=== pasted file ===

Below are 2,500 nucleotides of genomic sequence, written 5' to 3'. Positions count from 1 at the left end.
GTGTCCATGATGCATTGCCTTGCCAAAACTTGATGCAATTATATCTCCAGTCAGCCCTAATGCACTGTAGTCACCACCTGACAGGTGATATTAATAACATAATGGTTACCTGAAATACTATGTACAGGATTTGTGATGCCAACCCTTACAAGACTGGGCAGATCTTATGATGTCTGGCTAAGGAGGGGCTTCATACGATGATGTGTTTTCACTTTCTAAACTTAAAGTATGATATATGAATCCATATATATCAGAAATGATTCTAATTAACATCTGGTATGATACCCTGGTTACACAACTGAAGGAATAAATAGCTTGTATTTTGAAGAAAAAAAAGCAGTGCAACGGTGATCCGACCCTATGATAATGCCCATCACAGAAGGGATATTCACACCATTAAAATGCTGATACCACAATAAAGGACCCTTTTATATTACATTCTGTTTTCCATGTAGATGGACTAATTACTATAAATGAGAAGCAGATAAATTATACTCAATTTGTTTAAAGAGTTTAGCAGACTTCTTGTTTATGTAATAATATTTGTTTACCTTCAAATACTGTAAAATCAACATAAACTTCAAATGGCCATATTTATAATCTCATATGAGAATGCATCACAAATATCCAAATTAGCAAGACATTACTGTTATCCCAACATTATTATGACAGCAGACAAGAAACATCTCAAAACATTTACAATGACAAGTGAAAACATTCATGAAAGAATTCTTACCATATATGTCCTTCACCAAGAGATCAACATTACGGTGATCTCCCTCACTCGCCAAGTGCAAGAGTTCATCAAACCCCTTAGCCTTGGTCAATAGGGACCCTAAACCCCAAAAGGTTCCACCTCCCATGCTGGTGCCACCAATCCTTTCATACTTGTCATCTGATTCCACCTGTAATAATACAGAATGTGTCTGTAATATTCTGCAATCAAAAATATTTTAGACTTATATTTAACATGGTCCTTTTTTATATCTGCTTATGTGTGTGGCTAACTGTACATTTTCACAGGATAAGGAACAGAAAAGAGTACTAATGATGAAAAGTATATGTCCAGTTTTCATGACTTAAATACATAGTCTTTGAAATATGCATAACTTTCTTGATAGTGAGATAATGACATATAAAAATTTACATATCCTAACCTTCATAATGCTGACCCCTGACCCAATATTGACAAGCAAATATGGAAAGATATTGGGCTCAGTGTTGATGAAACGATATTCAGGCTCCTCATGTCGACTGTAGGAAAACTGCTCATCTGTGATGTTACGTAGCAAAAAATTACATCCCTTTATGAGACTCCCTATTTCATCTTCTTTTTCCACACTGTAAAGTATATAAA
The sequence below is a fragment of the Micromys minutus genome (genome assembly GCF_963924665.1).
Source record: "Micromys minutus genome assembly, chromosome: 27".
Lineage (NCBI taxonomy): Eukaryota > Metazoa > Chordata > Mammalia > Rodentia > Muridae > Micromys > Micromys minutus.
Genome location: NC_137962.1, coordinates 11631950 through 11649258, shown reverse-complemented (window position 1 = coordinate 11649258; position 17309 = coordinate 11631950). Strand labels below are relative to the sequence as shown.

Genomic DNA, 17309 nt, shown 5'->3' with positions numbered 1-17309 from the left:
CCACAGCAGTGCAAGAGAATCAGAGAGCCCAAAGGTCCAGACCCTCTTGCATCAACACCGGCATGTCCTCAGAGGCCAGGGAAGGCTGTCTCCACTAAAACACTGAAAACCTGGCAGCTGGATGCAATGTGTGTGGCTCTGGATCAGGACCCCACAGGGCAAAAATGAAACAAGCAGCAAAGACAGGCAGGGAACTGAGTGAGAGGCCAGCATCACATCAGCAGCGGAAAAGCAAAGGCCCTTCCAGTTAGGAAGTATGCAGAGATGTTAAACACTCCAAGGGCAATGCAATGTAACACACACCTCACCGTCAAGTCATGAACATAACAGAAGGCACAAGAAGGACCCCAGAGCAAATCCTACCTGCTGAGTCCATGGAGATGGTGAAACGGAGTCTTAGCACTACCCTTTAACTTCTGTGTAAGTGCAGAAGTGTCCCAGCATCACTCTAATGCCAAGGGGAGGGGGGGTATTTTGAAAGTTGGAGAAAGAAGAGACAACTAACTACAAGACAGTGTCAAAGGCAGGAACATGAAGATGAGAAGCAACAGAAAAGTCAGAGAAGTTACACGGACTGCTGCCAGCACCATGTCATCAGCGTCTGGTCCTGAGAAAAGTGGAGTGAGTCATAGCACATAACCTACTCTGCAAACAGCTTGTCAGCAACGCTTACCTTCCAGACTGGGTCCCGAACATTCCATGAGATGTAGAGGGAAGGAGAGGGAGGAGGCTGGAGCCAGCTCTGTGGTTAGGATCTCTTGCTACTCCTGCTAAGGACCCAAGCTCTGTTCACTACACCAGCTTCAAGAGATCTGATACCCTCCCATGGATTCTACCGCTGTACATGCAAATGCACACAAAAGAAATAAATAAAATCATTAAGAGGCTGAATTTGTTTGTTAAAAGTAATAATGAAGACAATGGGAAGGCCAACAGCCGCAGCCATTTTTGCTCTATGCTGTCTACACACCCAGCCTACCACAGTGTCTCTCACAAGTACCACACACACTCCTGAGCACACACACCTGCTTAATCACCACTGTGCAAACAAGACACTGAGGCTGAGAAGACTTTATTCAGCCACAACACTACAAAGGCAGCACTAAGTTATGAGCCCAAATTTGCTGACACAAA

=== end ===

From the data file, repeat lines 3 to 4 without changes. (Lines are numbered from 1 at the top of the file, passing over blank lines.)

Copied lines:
The sequence below is a fragment of the Micromys minutus genome (genome assembly GCF_963924665.1).
Source record: "Micromys minutus genome assembly, chromosome: 27".